Plateau icefields are a common form of mountain ice mass, frequently found in mid-latitude to high-arctic regions and increasingly recognised in the Quaternary record. Their top-heavy hypsometry makes them highly sensitive to changes in climate when the ELA lies above the plateau edge, allowing ice to expand significantly as regional ELAs decrease, and causing rapid recession as climate warms. With respect to future climate warming, it is important to understand the controls on plateau icefield response to climate change in order to better predict recession rates, with implications for water resources and sea-level rise. Improving knowledge of controls on glacier recession may also enable further palaeoclimatic information to be extracted from the Quaternary glacial record. We use the distribution of moraines to examine topographic controls on Younger Dryas icefield recession in Scotland. We find that overall valley morphology influences the style of recession, through microclimatic and geometric controls, with bed gradient affecting moraine spacing. Ice mass reconfiguration may occur as recession progresses because ice divide migration could alter the expected response based on hypsometric distribution. These results add to a growing body of research examining controls on glacier recession and offer the potential of unravelling non-linear ice mass behaviour.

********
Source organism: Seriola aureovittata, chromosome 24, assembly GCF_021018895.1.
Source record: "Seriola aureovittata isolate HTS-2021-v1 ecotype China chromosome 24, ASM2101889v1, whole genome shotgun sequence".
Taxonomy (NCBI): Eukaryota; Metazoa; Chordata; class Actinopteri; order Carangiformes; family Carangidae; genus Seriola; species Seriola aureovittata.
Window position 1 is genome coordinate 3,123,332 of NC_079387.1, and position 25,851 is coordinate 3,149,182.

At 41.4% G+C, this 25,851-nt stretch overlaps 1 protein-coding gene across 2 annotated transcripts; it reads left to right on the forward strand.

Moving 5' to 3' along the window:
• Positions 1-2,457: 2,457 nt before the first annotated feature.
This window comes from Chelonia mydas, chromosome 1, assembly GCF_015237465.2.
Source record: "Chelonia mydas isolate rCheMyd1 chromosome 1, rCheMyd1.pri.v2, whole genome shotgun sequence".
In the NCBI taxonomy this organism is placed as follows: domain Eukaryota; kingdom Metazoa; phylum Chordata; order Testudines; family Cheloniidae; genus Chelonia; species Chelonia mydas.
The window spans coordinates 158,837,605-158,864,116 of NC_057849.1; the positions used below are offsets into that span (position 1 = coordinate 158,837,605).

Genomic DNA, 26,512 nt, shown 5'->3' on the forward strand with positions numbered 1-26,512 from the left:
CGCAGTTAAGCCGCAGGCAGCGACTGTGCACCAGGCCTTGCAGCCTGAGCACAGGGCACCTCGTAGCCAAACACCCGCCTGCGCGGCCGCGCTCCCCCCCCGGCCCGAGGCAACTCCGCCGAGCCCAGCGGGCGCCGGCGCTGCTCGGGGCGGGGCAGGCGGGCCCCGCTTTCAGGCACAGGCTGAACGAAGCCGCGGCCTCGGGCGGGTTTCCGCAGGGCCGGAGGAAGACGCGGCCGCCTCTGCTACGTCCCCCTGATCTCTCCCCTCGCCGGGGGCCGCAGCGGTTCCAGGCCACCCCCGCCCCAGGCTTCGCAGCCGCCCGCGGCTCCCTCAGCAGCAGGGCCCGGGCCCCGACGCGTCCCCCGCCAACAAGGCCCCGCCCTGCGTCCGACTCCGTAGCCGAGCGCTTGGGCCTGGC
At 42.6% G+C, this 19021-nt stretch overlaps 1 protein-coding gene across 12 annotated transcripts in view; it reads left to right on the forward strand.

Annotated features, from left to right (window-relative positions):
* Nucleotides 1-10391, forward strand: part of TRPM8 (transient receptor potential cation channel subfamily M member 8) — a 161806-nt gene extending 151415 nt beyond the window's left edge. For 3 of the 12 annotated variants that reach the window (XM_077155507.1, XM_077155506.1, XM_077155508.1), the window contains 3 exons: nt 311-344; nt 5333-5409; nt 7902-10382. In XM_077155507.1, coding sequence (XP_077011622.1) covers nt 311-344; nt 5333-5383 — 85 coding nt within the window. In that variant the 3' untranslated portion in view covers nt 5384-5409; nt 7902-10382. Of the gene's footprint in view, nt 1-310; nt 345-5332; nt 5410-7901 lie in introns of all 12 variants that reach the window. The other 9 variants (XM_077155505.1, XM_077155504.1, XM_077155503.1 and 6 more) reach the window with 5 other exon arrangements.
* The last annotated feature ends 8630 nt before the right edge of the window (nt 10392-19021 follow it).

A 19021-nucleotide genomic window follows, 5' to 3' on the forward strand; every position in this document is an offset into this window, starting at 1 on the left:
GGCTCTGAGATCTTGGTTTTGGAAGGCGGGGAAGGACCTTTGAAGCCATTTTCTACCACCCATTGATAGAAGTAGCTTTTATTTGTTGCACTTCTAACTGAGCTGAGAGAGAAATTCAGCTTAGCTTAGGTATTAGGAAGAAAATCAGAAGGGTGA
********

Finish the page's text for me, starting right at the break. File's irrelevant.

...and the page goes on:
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Boston, C. (Creator) & Lukas, S. (Creator), Wiley, 2019